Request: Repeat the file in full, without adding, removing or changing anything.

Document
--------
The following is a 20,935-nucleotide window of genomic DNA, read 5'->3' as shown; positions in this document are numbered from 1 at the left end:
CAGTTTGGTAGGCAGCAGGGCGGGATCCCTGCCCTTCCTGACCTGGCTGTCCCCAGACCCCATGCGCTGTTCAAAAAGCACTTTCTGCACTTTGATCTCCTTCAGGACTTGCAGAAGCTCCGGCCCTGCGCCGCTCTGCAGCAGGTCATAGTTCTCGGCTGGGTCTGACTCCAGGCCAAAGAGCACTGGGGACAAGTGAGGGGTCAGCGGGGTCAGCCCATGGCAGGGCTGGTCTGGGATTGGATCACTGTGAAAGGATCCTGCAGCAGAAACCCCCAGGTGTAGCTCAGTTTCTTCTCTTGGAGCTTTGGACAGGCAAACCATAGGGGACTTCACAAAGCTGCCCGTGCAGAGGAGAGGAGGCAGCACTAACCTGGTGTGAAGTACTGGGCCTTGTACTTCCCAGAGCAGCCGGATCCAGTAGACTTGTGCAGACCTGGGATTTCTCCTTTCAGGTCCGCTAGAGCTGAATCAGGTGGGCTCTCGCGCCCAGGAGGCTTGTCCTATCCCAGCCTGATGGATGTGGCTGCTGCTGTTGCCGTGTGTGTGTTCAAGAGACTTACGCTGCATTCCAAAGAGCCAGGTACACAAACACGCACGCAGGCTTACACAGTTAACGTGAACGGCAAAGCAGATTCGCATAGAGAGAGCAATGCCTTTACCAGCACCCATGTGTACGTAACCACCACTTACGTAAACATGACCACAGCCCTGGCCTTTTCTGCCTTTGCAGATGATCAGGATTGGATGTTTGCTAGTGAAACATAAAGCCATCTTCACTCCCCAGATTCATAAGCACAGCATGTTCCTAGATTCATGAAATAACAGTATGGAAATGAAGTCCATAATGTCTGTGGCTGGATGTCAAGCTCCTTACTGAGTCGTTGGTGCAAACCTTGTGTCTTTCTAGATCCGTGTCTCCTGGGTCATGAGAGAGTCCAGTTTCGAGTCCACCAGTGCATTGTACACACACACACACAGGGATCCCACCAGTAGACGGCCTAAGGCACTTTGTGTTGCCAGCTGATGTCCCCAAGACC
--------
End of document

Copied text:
The following is a 20,935-nucleotide window of genomic DNA, read 5'->3' as shown; positions in this document are numbered from 1 at the left end:
CAGTTTGGTAGGCAGCAGGGCGGGATCCCTGCCCTTCCTGACCTGGCTGTCCCCAGACCCCATGCGCTGTTCAAAAAGCACTTTCTGCACTTTGATCTCCTTCAGGACTTGCAGAAGCTCCGGCCCTGCGCCGCTCTGCAGCAGGTCATAGTTCTCGGCTGGGTCTGACTCCAGGCCAAAGAGCACTGGGGACAAGTGAGGGGTCAGCGGGGTCAGCCCATGGCAGGGCTGGTCTGGGATTGGATCACTGTGAAAGGATCCTGCAGCAGAAACCCCCAGGTGTAGCTCAGTTTCTTCTCTTGGAGCTTTGGACAGGCAAACCATAGGGGACTTCACAAAGCTGCCCGTGCAGAGGAGAGGAGGCAGCACTAACCTGGTGTGAAGTACTGGGCCTTGTACTTCCCAGAGCAGCCGGATCCAGTAGACTTGTGCAGACCTGGGATTTCTCCTTTCAGGTCCGCTAGAGCTGAATCAGGTGGGCTCTCGCGCCCAGGAGGCTTGTCCTATCCCAGCCTGATGGATGTGGCTGCTGCTGTTGCCGTGTGTGTGTTCAAGAGACTTACGCTGCATTCCAAAGAGCCAGGTACACAAACACGCACGCAGGCTTACACAGTTAACGTGAACGGCAAAGCAGATTCGCATAGAGAGAGCAATGCCTTTACCAGCACCCATGTGTACGTAACCACCACTTACGTAAACATGACCACAGCCCTGGCCTTTTCTGCCTTTGCAGATGATCAGGATTGGATGTTTGCTAGTGAAACATAAAGCCATCTTCACTCCCCAGATTCATAAGCACAGCATGTTCCTAGATTCATGAAATAACAGTATGGAAATGAAGTCCATAATGTCTGTGGCTGGATGTCAAGCTCCTTACTGAGTCGTTGGTGCAAACCTTGTGTCTTTCTAGATCCGTGTCTCCTGGGTCATGAGAGAGTCCAGTTTCGAGTCCACCAGTGCATTGTACACACACACACACAGGGATCCCACCAGTAGACGGCCTAAGGCACTTTGTGTTGCCAGCTGATGTCCCCAAGACC